By Charlie Bermant
Peninsula Daily News
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PORT TOWNSEND -- The nightlife landscape is scheduled to lose one of its landmarks this week, as the operators of the Water Street Brewery and Ale House will shut its doors Friday.
The action is a result of what both sides call "a landlord-tenant dispute."
They also agree that after next week the restaurant that has occupied the 7,000-square-foot space at 639 Water St., downtown, will shutter.
The space once was the Town Tavern, noted for its barroom scene featuring Richard Gere and Debra Winger in the 1982 movie, "An Officer and a Gentleman."
The current dispute is between the owners of the building, known as the Water Street Corp., and the owners of the business, Triple Mash Corp.
The landlords, Chris and Dawn Sudlow, operated the restaurant as Maxwell's beginning in 1996 for eight years before selling the business in 2004 to Mark Burr and Nina Law for $175,000.
"We've had a landlord-tenant dispute with them for more than a year," he said. "They did not live up to their end of the bargain."
On the other hand, Burr said, "since December 2008, Water Street Brewing has been under attack by its landlords."
On Monday, the Sudlows received a writ of restitution in Jefferson County Superior Court, which ordered the tenants to vacate this Friday.
Burr and Law said they plan to be off the premises by then and "have several options to find a new location locally," according to Law.
"We hope to find another storefront nearby," she said.
Law said she did not know exactly how long it would take to move out of the building.
The business brews its own beer on the premises and would need to move that operation as well.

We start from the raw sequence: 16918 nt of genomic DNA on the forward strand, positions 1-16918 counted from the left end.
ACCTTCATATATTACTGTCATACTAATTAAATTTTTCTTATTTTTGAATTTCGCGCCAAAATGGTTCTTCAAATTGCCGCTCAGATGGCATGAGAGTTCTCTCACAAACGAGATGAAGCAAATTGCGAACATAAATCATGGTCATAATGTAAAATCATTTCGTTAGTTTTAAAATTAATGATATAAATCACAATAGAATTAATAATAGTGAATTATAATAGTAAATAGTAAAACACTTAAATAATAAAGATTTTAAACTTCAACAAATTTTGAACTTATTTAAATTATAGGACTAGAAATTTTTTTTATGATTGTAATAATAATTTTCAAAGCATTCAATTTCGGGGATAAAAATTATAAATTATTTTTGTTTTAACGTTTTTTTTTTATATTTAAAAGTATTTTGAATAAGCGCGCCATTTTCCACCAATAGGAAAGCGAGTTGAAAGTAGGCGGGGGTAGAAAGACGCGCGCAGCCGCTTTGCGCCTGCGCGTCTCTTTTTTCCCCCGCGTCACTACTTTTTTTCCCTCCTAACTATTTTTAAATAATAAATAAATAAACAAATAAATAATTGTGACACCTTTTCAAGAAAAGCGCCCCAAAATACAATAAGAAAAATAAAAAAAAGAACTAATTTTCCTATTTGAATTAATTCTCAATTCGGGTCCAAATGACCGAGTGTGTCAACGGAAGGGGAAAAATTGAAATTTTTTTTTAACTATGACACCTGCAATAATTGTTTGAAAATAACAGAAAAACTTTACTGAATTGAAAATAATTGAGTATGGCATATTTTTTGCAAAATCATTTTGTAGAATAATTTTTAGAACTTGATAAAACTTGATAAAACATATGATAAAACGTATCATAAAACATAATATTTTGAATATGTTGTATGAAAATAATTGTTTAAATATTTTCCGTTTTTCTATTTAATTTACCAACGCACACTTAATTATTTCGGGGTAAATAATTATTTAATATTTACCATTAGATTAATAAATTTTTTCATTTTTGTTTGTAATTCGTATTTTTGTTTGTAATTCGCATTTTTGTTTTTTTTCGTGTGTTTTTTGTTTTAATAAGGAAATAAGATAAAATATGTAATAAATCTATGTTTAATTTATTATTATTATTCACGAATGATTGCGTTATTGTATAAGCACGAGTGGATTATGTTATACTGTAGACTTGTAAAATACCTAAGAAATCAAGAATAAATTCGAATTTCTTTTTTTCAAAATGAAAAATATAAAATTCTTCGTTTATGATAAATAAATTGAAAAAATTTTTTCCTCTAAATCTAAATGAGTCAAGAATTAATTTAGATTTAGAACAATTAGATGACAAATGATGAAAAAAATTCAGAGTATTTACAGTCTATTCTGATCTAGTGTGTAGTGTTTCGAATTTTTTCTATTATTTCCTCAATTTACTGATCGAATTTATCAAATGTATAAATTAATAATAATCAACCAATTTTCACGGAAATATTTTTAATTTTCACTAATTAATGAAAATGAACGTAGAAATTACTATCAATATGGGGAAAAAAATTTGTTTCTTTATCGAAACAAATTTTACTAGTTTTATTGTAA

Sudlow said Monday other options exist for the space, and that "several people" have shown interest in opening a restaurant in the location, which is in the heart of downtown.
The Sudlows reported a series of noise-related issues in a supplemental declaration filed May 10.
A condition of the lease was a restriction that the noise level not exceed 85 decibels, which is stricter than that imposed by the city and was put into effect for the consideration of the adjacent Water Street Hotel, which the Sudlows also own.
As evidence, the Sudlows presented several audio charts taken at the restaurant's door on April 30, which showed noise spiking above the prohibited level.
Additionally, the declaration claimed that restaurant personnel were "verbally abusive" to the Sudlows as they attempted to collect data quantifying the noise.
Port Townsend Police Sgt. Ed Green said his department has investigated "numerous noise complaints" connected to the restaurant over the past several years.
Burr said the restaurant signed a five year lease in 2004 for $6,389 per month, with two five-year options.
He said the Sudlows refused the first renewal option on early 2009, asking for a rent increase to $10,500 a month.
The restaurant sought mediation, which came up with the figure of $7,944, which has been paid ever since, according to Burr.
Burr said he is not in arrears for the rent but acknowledges that he was 13 days late on the June payment.
After the late period, Sudlow filed his action and obtained the writ and did not withdraw the action even though the rent was paid and the check has been cashed.
Law said she did not know whether Sudlow would provide reimbursement for the five days rent since the business is to vacate before the end of the month.
Burr said he does not expect any reimbursement for the money put into the business from Sudlow.
He would not say whether he planned any legal action in order to recover the investment.
The restaurant employs 25 people and has 200 to 400 regular customers, according to Law.
She said its management is working to "get the word out to everybody" about the closing.
Jefferson County reporter Charlie Bermant can be reached at 360-385-2335 or at email@example.com.